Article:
The disturbing footage from a May protest in Paris begins with a man in a black jacket, gray hoodie and police helmet forcefully pushing a woman down the street, his right hand tight around the back of her neck.
When those two disappear from the frame, the camera shows a group of police officers dragging a young man down the street. Another man in what appears to be civilian clothes is struggling against the protester, who is now kneeling. Then the first man in the black jacket reappears, approaches the kneeling man from behind, grabs him by the neck and yanks him away from the group. Then he beats him.
The video, which circulated on social media, was recorded at a Workers' Day protest in May, and this week, the French newspaper Le Monde identified the black-jacketed man as Alexandre Benalla, a security aide to French President Emmanuel Macron. That identification prompted a series of questions, including what Benalla was doing at the protest to begin with, why he beat the protesters and whether his superiors knew about it and failed to respond appropriately. On Monday, French Interior Minister Gerard Collomb will have to answer some of them as Parliament plans to grill him over whether the government mishandled the incident.
Regular parliamentary work has been paralyzed for two days with questions about why it took more than two months to inform judicial officials and why Benalla stayed in his post during that time. Questions over whether there was an official cover-up of his actions also have been raised, and whether Elysee employees have a measure of impunity not granted to others.
The incident and its aftermath have grown into a political scandal that took another turn Saturday as French investigators raided Benalla's home in Issy-Les-Moulineaux, a suburb of Paris.
Collomb is facing accusations that he knew about Benalla's behavior and didn't take appropriate action. The 26-year-old Benalla was suspended for two weeks at the time but has appeared at a number of high-profile events since then. (The BBC reports that he worked as a bodyguard for Macron during his campaign and later was hired by the president's chief of staff.)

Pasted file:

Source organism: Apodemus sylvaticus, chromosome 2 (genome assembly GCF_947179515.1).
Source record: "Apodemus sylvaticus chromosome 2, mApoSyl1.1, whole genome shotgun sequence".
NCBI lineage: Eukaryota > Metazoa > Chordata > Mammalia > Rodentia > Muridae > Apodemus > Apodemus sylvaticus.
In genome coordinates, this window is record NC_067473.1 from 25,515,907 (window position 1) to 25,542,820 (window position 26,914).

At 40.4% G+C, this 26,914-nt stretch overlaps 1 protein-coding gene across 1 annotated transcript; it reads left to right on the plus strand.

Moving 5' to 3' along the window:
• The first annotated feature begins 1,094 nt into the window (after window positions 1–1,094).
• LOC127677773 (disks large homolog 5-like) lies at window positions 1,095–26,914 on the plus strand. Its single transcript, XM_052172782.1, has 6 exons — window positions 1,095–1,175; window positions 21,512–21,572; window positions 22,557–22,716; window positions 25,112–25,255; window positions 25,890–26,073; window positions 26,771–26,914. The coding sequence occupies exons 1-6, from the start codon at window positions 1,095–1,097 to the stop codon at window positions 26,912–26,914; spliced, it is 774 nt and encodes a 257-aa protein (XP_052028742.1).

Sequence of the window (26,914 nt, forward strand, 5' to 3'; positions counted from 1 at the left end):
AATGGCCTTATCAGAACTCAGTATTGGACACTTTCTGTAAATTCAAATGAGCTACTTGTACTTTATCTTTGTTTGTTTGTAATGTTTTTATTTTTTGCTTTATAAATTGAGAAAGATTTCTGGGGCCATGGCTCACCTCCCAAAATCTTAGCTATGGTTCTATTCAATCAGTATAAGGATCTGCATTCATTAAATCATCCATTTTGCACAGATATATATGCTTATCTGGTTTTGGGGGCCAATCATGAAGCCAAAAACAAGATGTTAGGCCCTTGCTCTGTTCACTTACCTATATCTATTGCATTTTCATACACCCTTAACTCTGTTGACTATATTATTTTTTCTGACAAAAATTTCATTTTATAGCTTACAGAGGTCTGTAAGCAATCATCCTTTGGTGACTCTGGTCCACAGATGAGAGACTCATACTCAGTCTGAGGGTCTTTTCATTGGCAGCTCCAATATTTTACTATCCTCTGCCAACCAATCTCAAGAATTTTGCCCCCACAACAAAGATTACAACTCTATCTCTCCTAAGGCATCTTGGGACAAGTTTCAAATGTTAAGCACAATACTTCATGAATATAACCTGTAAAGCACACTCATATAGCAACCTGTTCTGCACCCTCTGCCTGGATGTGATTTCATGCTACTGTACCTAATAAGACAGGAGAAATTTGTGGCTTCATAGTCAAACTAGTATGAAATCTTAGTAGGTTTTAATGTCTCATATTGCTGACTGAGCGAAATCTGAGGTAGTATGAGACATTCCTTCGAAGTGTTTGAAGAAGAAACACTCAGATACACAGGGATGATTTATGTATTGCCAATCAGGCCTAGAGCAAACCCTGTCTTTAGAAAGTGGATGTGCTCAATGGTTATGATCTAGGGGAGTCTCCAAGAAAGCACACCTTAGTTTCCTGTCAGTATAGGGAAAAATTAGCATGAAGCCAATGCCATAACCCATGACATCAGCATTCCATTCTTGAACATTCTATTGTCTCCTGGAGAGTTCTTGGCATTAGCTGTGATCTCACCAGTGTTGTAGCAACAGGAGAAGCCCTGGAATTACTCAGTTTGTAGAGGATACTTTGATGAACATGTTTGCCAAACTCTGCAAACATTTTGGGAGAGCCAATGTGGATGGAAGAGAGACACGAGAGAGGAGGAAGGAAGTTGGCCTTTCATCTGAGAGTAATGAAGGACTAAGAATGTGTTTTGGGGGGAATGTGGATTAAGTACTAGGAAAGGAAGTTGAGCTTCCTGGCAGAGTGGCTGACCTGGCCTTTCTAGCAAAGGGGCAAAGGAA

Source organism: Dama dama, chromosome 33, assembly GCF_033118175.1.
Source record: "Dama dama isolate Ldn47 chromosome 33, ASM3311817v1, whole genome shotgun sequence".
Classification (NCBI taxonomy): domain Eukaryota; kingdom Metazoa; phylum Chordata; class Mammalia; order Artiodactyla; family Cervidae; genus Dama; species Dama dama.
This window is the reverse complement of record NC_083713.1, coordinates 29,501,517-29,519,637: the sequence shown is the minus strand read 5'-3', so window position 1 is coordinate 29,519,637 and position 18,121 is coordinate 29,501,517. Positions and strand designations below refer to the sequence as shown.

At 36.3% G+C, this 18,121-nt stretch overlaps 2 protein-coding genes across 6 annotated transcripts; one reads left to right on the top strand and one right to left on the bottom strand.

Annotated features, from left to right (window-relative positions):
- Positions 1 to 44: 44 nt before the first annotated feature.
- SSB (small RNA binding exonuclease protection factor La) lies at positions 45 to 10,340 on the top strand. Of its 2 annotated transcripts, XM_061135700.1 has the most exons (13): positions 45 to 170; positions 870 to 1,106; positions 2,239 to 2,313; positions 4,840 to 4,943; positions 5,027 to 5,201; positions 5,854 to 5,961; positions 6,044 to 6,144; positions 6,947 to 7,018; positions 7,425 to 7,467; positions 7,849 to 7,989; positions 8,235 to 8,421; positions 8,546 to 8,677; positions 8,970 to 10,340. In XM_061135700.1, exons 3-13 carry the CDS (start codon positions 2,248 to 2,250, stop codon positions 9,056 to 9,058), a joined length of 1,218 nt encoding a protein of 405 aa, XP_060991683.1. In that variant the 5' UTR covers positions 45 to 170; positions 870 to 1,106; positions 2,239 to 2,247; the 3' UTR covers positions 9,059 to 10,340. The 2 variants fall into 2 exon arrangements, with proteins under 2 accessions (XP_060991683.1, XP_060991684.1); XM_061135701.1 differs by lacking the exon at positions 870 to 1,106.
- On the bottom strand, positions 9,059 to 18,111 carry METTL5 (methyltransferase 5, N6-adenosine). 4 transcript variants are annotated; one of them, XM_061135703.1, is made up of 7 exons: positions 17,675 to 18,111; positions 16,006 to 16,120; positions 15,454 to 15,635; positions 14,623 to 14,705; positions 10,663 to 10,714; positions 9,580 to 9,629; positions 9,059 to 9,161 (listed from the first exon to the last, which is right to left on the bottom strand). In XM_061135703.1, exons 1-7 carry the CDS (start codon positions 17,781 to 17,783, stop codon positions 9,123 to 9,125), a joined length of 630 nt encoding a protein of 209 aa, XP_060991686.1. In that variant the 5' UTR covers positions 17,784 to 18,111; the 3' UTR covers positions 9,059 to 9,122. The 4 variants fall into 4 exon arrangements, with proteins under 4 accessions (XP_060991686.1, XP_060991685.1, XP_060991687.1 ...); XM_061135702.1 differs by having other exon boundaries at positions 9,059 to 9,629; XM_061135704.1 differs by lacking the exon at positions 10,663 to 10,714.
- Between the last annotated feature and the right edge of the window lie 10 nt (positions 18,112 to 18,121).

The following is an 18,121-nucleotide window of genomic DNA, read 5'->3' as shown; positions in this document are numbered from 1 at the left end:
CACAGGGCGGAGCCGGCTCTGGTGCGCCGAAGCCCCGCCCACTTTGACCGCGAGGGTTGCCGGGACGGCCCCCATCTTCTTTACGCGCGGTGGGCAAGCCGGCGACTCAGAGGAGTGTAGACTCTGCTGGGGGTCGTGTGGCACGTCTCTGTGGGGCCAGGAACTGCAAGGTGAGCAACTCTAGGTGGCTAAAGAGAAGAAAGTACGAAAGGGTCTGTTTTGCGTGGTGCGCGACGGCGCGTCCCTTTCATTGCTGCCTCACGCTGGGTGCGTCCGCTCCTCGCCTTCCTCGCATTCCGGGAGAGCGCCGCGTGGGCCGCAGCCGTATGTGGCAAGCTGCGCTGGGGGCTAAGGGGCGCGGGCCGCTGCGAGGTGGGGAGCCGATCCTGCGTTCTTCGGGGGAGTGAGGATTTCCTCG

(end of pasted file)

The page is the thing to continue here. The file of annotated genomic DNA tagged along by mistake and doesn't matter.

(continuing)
Following outcry over the footage released this week, the Elysee dismissed him Friday. Benalla was taken into custody Friday along with another bodyguard, Vincent Crase, who also reportedly also appears in video footage from the May protest and has previously worked for Macron's political party.
Agence-France Presse reported Saturday that three police officers also were taken into custody to face questioning over whether they provided Benalla with security camera footage that he hoped would prove himself innocent.
The Washington Post reported Thursday that Benalla is not a police officer, but was wearing a visor that made him look like one. Le Monde reported that he asked for the day off in early May to "observe" the Workers' Day protest; however, the footage that emerged this week makes it seem like he did more than just observe. Collomb said he has strongly condemned Benalla and Crase's behavior.
But the incident has led to an awkward silence from Macron as his government faces questions over whether an Elysee employee was given special treatment to avoid legal trouble. And the belated referral of the issue to judicial authorities and what was widely viewed as insufficient action at the time by the Elysee Palace has triggered a firestorm from the opposition.
"If Macron doesn't explain himself, the Benalla affair will become the Macron affair," far-right politician Marine Le Pen tweeted.